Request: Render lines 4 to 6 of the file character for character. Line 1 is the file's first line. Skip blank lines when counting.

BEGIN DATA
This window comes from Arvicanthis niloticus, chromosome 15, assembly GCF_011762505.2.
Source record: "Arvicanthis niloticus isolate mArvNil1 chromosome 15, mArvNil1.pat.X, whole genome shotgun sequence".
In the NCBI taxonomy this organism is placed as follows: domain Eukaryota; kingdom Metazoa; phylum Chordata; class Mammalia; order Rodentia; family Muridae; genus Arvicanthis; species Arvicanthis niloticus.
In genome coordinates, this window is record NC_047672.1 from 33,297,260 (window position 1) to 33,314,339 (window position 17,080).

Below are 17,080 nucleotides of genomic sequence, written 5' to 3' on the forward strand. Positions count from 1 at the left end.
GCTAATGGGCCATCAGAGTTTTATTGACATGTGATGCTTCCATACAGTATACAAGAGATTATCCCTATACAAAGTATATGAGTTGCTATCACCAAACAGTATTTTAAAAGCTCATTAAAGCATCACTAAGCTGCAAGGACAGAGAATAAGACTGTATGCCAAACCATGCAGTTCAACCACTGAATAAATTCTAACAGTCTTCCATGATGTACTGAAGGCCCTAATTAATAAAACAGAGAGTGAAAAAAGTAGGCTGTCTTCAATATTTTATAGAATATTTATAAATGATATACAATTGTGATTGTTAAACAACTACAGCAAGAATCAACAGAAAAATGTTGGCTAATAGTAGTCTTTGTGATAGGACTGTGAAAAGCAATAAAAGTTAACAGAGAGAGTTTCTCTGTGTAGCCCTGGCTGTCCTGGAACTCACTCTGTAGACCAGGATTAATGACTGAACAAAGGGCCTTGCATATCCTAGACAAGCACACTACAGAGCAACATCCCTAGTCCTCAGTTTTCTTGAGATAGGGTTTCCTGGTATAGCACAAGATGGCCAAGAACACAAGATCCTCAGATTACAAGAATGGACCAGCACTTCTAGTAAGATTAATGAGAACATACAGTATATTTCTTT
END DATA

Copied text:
In genome coordinates, this window is record NC_047672.1 from 33,297,260 (window position 1) to 33,314,339 (window position 17,080).

Below are 17,080 nucleotides of genomic sequence, written 5' to 3' on the forward strand. Positions count from 1 at the left end.
GCTAATGGGCCATCAGAGTTTTATTGACATGTGATGCTTCCATACAGTATACAAGAGATTATCCCTATACAAAGTATATGAGTTGCTATCACCAAACAGTATTTTAAAAGCTCATTAAAGCATCACTAAGCTGCAAGGACAGAGAATAAGACTGTATGCCAAACCATGCAGTTCAACCACTGAATAAATTCTAACAGTCTTCCATGATGTACTGAAGGCCCTAATTAATAAAACAGAGAGTGAAAAAAGTAGGCTGTCTTCAATATTTTATAGAATATTTATAAATGATATACAATTGTGATTGTTAAACAACTACAGCAAGAATCAACAGAAAAATGTTGGCTAATAGTAGTCTTTGTGATAGGACTGTGAAAAGCAATAAAAGTTAACAGAGAGAGTTTCTCTGTGTAGCCCTGGCTGTCCTGGAACTCACTCTGTAGACCAGGATTAATGACTGAACAAAGGGCCTTGCATATCCTAGACAAGCACACTACAGAGCAACATCCCTAGTCCTCAGTTTTCTTGAGATAGGGTTTCCTGGTATAGCACAAGATGGCCAAGAACACAAGATCCTCAGATTACAAGAATGGACCAGCACTTCTAGTAAGATTAATGAGAACATACAGTATATTTCTTT